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"Global Citizenship for the 21st Century" Interdisciplinary Conf. Nov. 15-16, 09

updated: 
Tuesday, April 21, 2009 - 8:14pm
California State Polytechnic University, Pomona

"Global Citizenship for the 21st Century"

Interdisciplinary Conference
California State Polytechnic University, Pomona
November 15-16, 2009

People who know the limitations of their knowledge, even when they believe that knowledge to be revealed, are usually the very same people who are able to build bridges with others who think differently than they do.
Father James L. Heft, S.M

For attaining membership in the world community entails a willingness to doubt the goodness of one's own way and to enter into the give-and-take of critical argument about ethical and political choices.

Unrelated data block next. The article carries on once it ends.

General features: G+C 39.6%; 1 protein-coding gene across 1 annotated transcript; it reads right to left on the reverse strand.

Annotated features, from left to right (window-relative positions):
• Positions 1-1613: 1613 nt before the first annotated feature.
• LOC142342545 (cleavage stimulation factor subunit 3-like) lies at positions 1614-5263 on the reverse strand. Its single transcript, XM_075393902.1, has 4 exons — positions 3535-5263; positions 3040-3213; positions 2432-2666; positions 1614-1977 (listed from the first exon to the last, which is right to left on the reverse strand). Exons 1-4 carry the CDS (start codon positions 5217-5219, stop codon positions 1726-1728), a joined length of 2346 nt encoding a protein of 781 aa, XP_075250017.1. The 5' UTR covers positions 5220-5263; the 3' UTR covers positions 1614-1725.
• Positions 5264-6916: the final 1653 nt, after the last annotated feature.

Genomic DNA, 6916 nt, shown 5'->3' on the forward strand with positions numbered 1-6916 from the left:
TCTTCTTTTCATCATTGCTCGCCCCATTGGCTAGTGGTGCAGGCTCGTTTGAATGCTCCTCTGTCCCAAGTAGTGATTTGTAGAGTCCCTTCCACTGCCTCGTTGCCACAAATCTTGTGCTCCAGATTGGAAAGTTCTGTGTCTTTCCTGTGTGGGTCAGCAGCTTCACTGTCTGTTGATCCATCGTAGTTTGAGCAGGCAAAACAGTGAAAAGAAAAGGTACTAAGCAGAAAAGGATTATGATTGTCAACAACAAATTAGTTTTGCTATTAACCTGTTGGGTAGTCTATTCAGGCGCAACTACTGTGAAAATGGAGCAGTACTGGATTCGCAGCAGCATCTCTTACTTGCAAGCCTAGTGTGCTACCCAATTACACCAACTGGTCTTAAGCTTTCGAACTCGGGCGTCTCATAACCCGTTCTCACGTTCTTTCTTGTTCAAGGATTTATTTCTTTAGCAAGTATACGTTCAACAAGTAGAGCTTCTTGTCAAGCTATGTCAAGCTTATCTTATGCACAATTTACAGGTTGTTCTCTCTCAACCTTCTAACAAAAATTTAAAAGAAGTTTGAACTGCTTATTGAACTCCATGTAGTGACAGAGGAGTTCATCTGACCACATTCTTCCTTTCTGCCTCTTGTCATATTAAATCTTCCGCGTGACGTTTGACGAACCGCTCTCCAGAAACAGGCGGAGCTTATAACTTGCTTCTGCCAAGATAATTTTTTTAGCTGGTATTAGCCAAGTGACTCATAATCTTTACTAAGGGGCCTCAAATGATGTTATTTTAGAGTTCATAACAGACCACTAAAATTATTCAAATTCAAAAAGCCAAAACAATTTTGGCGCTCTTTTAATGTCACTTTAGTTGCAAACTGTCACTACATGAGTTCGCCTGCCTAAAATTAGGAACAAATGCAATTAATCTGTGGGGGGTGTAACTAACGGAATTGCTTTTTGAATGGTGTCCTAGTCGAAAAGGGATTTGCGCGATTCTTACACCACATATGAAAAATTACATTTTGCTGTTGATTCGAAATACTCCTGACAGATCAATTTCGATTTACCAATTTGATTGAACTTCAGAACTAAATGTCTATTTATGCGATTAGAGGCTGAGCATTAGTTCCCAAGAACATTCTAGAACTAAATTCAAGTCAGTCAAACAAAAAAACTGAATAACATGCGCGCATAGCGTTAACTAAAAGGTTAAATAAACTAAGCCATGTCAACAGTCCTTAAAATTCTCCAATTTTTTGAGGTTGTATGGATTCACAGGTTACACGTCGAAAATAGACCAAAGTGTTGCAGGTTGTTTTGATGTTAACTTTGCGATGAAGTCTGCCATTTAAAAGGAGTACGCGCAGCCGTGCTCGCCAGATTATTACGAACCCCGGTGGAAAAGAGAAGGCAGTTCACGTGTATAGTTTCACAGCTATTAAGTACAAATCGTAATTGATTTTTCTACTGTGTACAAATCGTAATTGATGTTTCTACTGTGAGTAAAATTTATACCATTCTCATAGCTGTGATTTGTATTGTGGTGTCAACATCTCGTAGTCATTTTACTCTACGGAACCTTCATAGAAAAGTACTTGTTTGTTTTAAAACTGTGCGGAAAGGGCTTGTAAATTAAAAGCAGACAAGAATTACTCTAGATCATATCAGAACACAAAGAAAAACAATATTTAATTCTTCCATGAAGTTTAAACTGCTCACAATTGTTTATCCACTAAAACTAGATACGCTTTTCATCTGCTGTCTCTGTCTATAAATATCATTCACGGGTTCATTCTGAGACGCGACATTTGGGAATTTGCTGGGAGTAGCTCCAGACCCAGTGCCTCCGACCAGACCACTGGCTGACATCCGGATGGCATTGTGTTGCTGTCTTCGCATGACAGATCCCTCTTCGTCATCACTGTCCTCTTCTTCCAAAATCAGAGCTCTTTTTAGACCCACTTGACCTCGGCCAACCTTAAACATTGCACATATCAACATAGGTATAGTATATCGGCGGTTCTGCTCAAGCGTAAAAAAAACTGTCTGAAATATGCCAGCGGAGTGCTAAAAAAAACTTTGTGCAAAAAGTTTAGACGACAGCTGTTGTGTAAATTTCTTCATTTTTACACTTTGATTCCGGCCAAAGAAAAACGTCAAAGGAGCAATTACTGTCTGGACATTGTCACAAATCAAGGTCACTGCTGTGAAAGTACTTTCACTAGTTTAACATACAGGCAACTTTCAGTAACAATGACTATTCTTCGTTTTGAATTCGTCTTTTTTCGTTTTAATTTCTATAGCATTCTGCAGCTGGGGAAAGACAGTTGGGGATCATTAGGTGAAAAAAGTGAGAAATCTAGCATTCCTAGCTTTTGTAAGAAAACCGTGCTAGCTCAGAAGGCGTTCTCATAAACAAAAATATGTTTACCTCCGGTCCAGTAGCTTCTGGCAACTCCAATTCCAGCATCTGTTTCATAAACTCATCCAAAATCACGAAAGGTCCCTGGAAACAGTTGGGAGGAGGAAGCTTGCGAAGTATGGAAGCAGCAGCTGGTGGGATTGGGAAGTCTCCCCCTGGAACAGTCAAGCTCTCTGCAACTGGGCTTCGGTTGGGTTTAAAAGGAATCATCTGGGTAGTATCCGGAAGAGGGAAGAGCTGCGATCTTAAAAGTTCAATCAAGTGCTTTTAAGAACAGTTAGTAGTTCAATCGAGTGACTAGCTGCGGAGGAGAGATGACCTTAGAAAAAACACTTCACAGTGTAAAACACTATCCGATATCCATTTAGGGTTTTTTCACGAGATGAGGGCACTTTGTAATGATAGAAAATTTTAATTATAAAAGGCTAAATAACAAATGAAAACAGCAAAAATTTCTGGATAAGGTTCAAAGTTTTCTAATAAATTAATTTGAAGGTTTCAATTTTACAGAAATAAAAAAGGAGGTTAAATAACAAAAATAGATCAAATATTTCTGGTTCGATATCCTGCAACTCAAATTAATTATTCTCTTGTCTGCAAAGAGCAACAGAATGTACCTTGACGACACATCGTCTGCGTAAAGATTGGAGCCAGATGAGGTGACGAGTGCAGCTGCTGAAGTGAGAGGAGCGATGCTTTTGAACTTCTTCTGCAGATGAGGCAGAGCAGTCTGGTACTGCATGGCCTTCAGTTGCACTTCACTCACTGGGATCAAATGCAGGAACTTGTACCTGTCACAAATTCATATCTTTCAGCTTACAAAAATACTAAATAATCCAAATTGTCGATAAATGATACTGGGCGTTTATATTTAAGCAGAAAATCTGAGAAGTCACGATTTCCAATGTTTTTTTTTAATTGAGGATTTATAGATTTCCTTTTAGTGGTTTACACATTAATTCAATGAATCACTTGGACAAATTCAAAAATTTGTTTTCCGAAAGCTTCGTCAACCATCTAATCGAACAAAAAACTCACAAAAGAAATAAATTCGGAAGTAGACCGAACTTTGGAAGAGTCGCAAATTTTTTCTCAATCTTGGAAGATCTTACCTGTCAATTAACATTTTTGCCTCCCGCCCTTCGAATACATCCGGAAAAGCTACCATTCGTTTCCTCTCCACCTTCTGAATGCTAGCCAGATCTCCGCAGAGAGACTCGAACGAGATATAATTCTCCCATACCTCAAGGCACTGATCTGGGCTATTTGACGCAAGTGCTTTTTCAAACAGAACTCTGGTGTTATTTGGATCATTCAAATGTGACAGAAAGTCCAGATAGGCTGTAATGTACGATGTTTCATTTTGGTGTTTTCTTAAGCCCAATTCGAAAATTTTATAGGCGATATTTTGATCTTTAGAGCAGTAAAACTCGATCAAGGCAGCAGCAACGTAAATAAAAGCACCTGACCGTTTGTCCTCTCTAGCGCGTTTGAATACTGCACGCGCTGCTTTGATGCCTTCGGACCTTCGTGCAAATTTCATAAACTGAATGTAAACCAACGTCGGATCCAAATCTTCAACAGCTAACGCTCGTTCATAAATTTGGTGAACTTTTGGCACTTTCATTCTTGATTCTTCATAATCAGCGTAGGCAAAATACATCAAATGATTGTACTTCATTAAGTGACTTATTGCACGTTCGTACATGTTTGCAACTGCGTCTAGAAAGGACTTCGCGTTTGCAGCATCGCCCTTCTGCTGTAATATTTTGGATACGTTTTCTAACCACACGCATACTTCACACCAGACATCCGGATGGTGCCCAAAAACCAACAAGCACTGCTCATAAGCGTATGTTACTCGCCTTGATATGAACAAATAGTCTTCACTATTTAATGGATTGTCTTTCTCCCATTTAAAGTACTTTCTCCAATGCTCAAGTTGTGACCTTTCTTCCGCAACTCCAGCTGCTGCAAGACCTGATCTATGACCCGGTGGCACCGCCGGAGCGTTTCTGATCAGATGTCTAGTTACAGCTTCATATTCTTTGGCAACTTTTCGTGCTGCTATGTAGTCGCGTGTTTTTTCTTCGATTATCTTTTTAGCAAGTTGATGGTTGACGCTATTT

Martha Nussbaum

Recovering Black Women's Voices and Lives, Nov. 12, 2009

updated: 
Tuesday, April 21, 2009 - 6:36pm
DoVeanna S. Fulton Minor/ University of Alabama

The last twenty-five years has marked significant growth in historical and literary research on African American women's lives. From the recovery of Harriet Wilson's Our Nig in 1983 to Julia C. Collin's The Curse of Caste in 2006, the number of texts known to have been written by Black women has swelled considerably. However, these recoveries have not been without controversy. Recent questions concerning the race of author Emma Dunham-Kelley have triggered re-readings of her novels, Megda and Four Girls at Cottage City. The identity of the author of the Bondswoman's Narrative is yet undetermined, regardless of it being labeled and "canonized" as a recovered Black woman's text.